l sit cross-legged on my bedroom floor with my daughters at my side. They are six and three. On the floor between us, my black jewelry box lies open. My daughters’ eyes are wide and glittery. “Oh Mommy,” Atara breathes reverently, “it’s so fancy.”
“Yeah,” Ilana, echoes, “so fancy.”
I can feel their little fingers itching to touch and hold, so I lift each piece up toward the light. Out come the tiny ruby studs, my oldest piece of jewelry. “Zaidy bought these for me when I was born.” I smile remembering the old family story. My father, enchanted with his first daughter, wanted to buy diamonds, but my mother thought that was too ostentatious for a newborn. And so, the compromise, little ruby studs for my little pink ears. That first gift was important. It taught me that even before I was known, I was loved.
“We got earrings when we were born, right Mommy?” Atara asks. Yes, it’s true. They were loved, too.
I place them back in the box and bring out a tiny bangle. “My grandmother gave me this when I was two,” I say. Atara turns toward Ilana, “That’s even littler than you!”
In a sudden flash comes the memory of raising my pudgy dimpled arm to my mouth to bite the bracelet. How I cried afterward when I saw that my teeth had left an indentation in the gold! This was a lesson which would last a lifetime. Namely, some things should not be bitten. I finger the bite mark. “Delicate things are delicate, girls,” I say firmly and they nod as though they understand.
Tucked into the corner I find my small gold ring. I remember that Pesach, the year I turned six. My grandparents from Israel were staying with us. “And what do you want for Afikomen, Mamala?” my grandfather asked, smiling with his deep blue eyes. “A gold ring like Ima’s,” I answered. I was the oldest granddaughter and my Zaidy was wrapped tightly around my little finger. Just days later he presented me with a heart shaped ring, “For you, Yaely!”
After all these years I still remember my grandfather’s love for us, the grandchildren born in his old age and I see that love can make people foolish, but it is a gentle foolishness, and one to be cherished. “From my Zaidy,” I whisper. “Why you sad, Mommy?” Ilana asks, confused. I smile, “Sometimes we sound sad because we’re happy,” I say and I know that it makes no sense to them at all.
After, there were others. A pearl in a gold setting which kept falling off, proving that beautiful things are not always good. An emerald pin given by the cousin who I knew had never liked me which taught me that gifts from someone who doesn’t love you may be expensive, but they are never precious. Then an ornate Magen David charm which my grandfather spotted, incongruously, in a small shop in Texas. From this I learned that beauty can be found in the most obscure places if one is inclined to look for it.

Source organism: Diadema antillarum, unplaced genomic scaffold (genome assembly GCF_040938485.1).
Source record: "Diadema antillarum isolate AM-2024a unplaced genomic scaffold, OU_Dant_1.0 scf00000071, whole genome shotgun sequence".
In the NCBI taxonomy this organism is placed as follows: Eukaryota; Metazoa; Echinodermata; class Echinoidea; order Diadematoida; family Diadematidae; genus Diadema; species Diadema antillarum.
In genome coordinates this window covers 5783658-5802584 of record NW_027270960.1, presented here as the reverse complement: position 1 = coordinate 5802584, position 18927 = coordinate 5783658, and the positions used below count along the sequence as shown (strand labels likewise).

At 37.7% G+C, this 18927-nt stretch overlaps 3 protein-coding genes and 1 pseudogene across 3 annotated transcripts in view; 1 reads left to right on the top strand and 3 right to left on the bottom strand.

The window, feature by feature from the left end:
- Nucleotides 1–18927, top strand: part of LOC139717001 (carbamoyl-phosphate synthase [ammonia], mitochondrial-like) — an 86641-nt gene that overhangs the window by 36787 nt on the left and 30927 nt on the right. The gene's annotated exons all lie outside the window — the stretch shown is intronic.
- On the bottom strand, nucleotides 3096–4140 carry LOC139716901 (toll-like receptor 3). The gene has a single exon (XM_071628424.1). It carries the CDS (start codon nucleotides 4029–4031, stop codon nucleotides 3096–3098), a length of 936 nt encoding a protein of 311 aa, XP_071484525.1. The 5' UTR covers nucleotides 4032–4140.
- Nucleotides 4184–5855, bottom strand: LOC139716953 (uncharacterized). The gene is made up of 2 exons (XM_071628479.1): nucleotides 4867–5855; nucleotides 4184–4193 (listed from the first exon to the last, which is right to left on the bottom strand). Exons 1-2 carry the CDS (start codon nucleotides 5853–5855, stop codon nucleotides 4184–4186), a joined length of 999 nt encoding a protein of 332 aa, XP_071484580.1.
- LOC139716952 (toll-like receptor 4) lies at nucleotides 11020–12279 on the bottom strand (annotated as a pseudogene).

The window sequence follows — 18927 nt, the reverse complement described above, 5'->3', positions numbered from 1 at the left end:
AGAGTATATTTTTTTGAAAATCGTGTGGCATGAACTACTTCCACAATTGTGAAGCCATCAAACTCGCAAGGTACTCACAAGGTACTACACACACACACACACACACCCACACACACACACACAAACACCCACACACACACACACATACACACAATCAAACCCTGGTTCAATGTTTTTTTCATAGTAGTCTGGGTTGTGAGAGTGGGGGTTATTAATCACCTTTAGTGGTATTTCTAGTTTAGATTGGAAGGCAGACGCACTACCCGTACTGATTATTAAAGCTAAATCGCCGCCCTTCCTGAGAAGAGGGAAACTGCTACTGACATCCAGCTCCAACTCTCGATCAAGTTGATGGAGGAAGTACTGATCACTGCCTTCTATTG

The fiery opal my parents gave for my graduation sparkled with their love and expectations. The bracelet they bought when I started dating was a golden bond between us. Wherever life took me, I would carry them with me.
“I think you might have too much jewelry, Mommy,” Atara says, slyly.
“Nice try, Atara,” I answer.
The girls touch the shiny stones. They have just been bathed and smell sweetly of coconut shampoo and cherry Chapstick. They want, they want and one day they will have. Finally, I reach to snap the box shut and the thin gold band on my finger catches the light. “Daddy gave this to me when I was just a girl.”
My daughters giggle softly. They don’t really believe that I was ever just a girl. They are certain I was born as their mother. I stare at my ring, so familiar that it fades into the background of my life, unnoticed. I remember how the cameras flashed and the music played as he slipped it on to my finger. I didn’t know then that it would become such a part of me. I really was just a girl.
I have been quiet too long and my daughters have grown impatient.
“Who will give me and Ilana rings?” Atara demands, her small chin lifted. She is full of such questions. “I don’t know,” I answer. “But I hope he will be kind and good and make you happy.” I close my eyes and wish that the heavens hear me and answer my prayer.
“Well, I hope it will be sparkly,” Atara answers firmly. “Yeah, sparkly!” says Ilana.
I smile at my daughters, so shiny and new. They will have to learn their own lessons from their own jewels, I see. Gently, I place the box back in the small drawer.
“Who wants to try on fancy hats?” I ask. And we run, laughing, into the closet to play.
Yael Zoldan is a Brooklyn girl, who lives in Passaic, New Jersey, with her husband and children. Somewhere between carpool and laundry she finds the time to write.
The words of this author reflect his/her own opinions and do not necessarily represent the official position of the Orthodox Union.
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